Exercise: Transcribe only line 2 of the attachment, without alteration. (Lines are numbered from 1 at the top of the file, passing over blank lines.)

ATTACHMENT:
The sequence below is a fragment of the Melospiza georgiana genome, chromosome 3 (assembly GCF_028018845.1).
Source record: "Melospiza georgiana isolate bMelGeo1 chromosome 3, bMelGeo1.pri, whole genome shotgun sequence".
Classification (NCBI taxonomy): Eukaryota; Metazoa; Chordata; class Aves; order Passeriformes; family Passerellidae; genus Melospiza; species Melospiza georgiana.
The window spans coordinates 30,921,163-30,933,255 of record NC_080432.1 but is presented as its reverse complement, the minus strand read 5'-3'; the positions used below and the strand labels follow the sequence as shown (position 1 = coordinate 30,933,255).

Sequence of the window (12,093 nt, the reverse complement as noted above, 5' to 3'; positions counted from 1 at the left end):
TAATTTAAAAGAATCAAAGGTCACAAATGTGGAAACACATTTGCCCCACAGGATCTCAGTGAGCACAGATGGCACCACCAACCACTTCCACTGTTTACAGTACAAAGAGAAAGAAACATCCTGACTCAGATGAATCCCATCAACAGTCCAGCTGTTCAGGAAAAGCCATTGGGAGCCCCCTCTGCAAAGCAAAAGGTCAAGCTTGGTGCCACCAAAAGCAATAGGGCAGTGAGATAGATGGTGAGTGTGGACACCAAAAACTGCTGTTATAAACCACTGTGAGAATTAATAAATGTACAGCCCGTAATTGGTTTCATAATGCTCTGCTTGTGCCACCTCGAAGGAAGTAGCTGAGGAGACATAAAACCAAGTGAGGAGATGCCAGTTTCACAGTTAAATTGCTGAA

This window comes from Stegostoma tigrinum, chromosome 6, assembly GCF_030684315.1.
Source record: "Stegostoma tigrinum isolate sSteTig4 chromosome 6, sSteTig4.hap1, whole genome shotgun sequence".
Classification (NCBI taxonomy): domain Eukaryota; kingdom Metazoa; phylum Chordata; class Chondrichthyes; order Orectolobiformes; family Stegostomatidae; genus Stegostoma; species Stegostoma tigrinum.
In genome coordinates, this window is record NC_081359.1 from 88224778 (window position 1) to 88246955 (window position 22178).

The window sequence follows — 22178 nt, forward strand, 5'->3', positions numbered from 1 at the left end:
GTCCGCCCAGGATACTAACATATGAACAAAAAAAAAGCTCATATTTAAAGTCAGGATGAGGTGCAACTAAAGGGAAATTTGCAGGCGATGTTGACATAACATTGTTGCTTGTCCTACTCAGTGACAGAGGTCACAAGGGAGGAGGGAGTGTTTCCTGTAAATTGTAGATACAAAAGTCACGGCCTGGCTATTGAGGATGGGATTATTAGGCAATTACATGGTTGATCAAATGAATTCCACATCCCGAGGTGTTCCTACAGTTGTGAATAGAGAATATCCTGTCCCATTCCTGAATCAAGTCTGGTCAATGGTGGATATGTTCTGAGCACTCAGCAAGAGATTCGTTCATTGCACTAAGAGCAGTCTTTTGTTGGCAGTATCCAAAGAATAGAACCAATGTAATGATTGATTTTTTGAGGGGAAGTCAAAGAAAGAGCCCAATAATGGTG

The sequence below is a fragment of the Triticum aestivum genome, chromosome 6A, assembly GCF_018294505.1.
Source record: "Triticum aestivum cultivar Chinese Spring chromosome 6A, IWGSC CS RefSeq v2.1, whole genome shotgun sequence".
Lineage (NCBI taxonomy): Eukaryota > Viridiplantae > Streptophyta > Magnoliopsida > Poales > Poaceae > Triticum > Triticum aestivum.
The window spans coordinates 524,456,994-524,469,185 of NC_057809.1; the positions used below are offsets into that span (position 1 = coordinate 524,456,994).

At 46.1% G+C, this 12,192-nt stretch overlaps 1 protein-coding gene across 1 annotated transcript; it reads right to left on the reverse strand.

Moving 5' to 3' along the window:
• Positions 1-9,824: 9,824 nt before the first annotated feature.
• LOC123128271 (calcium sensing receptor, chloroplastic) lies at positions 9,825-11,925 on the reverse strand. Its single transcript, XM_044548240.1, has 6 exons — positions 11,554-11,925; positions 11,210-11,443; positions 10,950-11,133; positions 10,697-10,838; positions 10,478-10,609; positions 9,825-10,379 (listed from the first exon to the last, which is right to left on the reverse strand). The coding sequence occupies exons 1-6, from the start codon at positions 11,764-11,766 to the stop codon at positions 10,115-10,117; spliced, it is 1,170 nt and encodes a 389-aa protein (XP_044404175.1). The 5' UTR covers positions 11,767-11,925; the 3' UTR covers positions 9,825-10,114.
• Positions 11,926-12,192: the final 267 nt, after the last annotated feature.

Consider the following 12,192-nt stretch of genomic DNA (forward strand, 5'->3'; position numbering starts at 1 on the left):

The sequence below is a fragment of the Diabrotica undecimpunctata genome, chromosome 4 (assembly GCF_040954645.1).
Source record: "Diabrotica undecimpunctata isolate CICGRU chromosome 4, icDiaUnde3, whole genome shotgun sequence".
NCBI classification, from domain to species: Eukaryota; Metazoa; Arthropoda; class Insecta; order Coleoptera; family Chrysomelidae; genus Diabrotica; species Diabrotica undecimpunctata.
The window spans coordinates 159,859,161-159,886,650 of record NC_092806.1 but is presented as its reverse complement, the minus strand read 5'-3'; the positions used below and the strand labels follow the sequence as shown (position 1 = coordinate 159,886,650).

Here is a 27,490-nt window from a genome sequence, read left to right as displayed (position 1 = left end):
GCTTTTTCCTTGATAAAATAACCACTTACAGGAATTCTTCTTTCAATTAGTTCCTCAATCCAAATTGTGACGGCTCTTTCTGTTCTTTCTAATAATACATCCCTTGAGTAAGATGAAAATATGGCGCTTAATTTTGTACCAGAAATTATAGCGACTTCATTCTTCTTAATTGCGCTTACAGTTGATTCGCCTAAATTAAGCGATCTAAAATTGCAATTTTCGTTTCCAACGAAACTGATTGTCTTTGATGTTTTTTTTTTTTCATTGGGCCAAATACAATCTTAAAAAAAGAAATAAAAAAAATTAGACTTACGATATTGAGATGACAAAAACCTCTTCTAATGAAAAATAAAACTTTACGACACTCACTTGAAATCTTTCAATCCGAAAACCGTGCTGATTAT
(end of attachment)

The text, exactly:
Source record: "Melospiza georgiana isolate bMelGeo1 chromosome 3, bMelGeo1.pri, whole genome shotgun sequence".